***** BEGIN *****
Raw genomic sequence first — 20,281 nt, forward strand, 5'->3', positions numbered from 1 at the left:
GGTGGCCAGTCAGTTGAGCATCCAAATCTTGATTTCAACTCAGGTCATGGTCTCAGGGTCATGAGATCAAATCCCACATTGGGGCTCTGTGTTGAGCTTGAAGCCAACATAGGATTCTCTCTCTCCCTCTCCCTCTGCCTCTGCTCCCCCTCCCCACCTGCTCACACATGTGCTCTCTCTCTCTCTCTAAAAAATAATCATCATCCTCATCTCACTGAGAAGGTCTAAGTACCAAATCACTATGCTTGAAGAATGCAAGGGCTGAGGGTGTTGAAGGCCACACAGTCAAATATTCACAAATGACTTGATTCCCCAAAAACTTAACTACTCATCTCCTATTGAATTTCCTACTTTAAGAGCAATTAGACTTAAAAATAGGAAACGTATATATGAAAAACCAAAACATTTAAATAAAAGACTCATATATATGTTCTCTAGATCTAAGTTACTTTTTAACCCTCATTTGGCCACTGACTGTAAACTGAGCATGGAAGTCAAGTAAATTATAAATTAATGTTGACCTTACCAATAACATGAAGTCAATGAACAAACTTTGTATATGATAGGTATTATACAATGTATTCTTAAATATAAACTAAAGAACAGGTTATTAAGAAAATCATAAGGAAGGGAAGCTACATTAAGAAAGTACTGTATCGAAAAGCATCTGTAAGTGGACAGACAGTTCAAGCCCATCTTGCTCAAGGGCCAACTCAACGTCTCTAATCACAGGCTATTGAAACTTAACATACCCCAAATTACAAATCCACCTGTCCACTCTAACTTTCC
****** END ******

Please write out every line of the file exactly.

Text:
Raw genomic sequence first — 20,281 nt, forward strand, 5'->3', positions numbered from 1 at the left:
GGTGGCCAGTCAGTTGAGCATCCAAATCTTGATTTCAACTCAGGTCATGGTCTCAGGGTCATGAGATCAAATCCCACATTGGGGCTCTGTGTTGAGCTTGAAGCCAACATAGGATTCTCTCTCTCCCTCTCCCTCTGCCTCTGCTCCCCCTCCCCACCTGCTCACACATGTGCTCTCTCTCTCTCTCTAAAAAATAATCATCATCCTCATCTCACTGAGAAGGTCTAAGTACCAAATCACTATGCTTGAAGAATGCAAGGGCTGAGGGTGTTGAAGGCCACACAGTCAAATATTCACAAATGACTTGATTCCCCAAAAACTTAACTACTCATCTCCTATTGAATTTCCTACTTTAAGAGCAATTAGACTTAAAAATAGGAAACGTATATATGAAAAACCAAAACATTTAAATAAAAGACTCATATATATGTTCTCTAGATCTAAGTTACTTTTTAACCCTCATTTGGCCACTGACTGTAAACTGAGCATGGAAGTCAAGTAAATTATAAATTAATGTTGACCTTACCAATAACATGAAGTCAATGAACAAACTTTGTATATGATAGGTATTATACAATGTATTCTTAAATATAAACTAAAGAACAGGTTATTAAGAAAATCATAAGGAAGGGAAGCTACATTAAGAAAGTACTGTATCGAAAAGCATCTGTAAGTGGACAGACAGTTCAAGCCCATCTTGCTCAAGGGCCAACTCAACGTCTCTAATCACAGGCTATTGAAACTTAACATACCCCAAATTACAAATCCACCTGTCCACTCTAACTTTCC